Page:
Miranda July (February 15, 1974) is a filmmaker, artist, and writer. Born Miranda Jennifer Grossinger, she works under the surname of “July,” which can be traced to a character from a “girlzine” Miranda created with high school friend Johanna Fateman, called “Snarla”. Miranda July was born in Barre, Vermont, the daughter of Lindy Hough and Richard Grossinger. Her parents, who taught at Goddard College at the time, are both writers. In 1974 they founded North Atlantic Books, a publisher of alternative health, martial arts, and spiritual titles. Miranda was encouraged to work on her short fiction by author and friend of a friend, Rick Moody. Miranda grew up in Berkeley, California, where she first began writing plays and staging them at the all-ages club 924 Gilman. She later attended UC Santa Cruz, dropping out in her sophomore year. After leaving college, she moved to Portland, Oregon and took up performance art. Her performances were successful; she has been quoted as saying she has not worked a day job since she was 23 years old.
Her videos, performances, and web-based projects have been presented at sites such as the Museum of Modern Art, the Guggenheim Museum and in two Whitney Biennials. July wrote, directed and starred in her first feature-length film, Me and You and Everyone We Know(2005), which won a special jury prize at the Sundance Film Festival and the Camera d’Or at the Cannes Film Festival. Her fiction has appeared in The Paris Review, Harper’s, and The New Yorker, and her collection of stories, No One Belongs Here More Than You, (Scribner, 2007) won the Frank O’Connor International Short Story Award. In 2002 July created the participatory website, learningtoloveyoumore, with artist Harrell Fletcher, and a companion book was published in 2007 (Prestel). Eleven Heavy Things, an interactive sculpture garden she designed for the 2009 Venice Biennale, is on view in Union Square in New York for the summer of 2010. Raised in Berkeley, California, she currently lives in Los Angeles where she is making her second feature film, The Future.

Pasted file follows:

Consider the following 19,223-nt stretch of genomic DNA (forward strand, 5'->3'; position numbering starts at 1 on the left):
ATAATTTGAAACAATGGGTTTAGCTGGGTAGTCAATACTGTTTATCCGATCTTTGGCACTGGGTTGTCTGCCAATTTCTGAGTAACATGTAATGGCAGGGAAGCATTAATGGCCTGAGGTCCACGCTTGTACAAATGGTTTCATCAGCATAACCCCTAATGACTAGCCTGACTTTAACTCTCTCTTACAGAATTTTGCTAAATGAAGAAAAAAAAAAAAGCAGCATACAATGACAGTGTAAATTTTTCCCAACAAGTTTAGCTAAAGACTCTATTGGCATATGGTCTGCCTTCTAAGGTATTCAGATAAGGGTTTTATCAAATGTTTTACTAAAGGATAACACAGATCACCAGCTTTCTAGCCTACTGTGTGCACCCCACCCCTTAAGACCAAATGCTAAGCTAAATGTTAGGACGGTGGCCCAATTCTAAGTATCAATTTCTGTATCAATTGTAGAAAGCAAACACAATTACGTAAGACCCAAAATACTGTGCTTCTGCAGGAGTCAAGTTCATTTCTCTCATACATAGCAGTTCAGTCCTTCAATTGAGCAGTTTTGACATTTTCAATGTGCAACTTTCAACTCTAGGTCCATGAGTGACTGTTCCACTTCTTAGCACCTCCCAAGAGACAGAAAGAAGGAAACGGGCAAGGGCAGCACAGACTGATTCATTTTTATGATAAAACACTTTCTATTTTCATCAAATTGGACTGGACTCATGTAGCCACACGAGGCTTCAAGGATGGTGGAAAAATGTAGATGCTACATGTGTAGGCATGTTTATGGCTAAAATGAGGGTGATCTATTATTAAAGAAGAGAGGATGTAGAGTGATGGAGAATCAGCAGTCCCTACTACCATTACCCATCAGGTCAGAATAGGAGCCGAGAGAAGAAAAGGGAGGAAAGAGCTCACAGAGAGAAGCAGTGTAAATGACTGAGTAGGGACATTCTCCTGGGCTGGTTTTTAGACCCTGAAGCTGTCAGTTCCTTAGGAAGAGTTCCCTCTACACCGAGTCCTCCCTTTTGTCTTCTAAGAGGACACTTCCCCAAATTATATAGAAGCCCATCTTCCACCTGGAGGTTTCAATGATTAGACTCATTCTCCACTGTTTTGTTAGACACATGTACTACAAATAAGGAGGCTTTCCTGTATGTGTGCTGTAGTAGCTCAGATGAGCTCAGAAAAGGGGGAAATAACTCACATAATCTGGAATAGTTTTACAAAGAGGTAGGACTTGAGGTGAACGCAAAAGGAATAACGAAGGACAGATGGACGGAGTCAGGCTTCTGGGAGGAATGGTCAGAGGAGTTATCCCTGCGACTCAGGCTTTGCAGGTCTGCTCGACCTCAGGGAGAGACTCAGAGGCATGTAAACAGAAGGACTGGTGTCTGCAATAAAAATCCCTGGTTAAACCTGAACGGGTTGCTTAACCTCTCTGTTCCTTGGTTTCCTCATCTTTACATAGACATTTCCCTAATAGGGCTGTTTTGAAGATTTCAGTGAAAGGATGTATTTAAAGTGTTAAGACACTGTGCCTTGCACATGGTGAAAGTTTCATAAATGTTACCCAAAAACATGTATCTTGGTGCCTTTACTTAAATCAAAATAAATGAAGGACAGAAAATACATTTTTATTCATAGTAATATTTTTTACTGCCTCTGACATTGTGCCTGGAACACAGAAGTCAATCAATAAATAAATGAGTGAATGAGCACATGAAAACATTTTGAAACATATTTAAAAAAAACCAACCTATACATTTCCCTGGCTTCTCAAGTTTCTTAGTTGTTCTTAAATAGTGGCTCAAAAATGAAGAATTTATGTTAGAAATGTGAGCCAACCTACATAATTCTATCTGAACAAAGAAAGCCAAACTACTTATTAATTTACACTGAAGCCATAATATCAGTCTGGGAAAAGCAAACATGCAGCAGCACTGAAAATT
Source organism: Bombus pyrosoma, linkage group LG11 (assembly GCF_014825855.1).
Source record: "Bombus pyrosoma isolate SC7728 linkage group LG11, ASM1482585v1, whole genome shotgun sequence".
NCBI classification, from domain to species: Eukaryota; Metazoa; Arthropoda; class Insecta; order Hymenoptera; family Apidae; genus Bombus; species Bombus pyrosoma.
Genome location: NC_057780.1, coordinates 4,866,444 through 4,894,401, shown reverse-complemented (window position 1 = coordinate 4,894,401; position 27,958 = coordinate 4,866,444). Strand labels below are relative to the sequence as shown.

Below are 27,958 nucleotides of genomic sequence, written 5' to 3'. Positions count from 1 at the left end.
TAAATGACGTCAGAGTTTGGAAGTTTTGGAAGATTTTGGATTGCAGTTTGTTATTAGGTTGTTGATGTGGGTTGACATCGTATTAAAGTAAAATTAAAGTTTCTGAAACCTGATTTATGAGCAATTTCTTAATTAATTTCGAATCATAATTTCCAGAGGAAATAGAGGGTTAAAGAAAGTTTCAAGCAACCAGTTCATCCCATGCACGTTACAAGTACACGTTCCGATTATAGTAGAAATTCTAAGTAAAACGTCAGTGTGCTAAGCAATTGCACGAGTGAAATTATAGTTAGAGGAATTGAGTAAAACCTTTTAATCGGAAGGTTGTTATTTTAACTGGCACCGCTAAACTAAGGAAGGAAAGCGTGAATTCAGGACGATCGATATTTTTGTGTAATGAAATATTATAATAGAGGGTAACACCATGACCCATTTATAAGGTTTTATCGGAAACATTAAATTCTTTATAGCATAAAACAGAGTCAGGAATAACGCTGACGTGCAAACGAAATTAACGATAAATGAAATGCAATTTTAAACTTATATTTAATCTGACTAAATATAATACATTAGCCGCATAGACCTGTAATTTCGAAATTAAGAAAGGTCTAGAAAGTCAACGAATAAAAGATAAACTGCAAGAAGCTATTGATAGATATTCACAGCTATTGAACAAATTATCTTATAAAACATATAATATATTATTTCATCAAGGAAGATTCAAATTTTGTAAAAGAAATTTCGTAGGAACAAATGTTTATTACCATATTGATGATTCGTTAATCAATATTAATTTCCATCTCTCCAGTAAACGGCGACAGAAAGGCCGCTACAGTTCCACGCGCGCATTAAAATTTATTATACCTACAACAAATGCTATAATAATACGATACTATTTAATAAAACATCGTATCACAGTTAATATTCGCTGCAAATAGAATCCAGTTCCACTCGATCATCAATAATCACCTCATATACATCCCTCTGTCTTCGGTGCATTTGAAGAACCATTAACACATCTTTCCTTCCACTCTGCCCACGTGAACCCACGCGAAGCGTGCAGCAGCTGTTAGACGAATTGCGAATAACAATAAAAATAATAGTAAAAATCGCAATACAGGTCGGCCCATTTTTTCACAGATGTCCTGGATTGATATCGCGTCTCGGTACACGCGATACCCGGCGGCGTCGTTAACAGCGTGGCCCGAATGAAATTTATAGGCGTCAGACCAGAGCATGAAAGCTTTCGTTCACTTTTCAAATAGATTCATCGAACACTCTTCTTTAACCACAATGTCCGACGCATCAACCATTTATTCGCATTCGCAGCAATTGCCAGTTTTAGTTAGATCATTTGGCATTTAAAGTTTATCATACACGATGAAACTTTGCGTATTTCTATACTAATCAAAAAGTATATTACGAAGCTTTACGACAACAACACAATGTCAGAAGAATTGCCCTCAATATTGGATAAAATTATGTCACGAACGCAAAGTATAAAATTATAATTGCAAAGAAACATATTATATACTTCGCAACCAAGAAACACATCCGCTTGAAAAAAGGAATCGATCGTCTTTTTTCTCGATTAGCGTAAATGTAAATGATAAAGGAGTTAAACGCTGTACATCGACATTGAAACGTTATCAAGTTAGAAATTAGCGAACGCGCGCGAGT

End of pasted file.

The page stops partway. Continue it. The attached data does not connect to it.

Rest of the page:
At once, upon finding Miranda July’s website, you’re given a forward invitation. ENTER SECRET PASSWORD. For a second, you may be confused, or amused, or both. The subtext reads, “(you know the password, just clear your mind and look within. it will probably be the first word you think of.) (if this doesn’t work, try looking at a candle for a few seconds)”. Soon, you realize any word you type in will work.
This is part of the magic that is Miranda July’s work. Examining human behavior and mannerisms, her work dwells in a melancholic state until it surprises you by instantaneously flashing to either the incredibly awkward or incredibly profound. Often times, she begins by speaking directly to the audience until she becomes lost in her own head. It is there that she takes us and allows us to become lost with her. But her craft is not scattered, she always has a message in mind, and like tripping over nothing, she is able to make you snap back to her attention.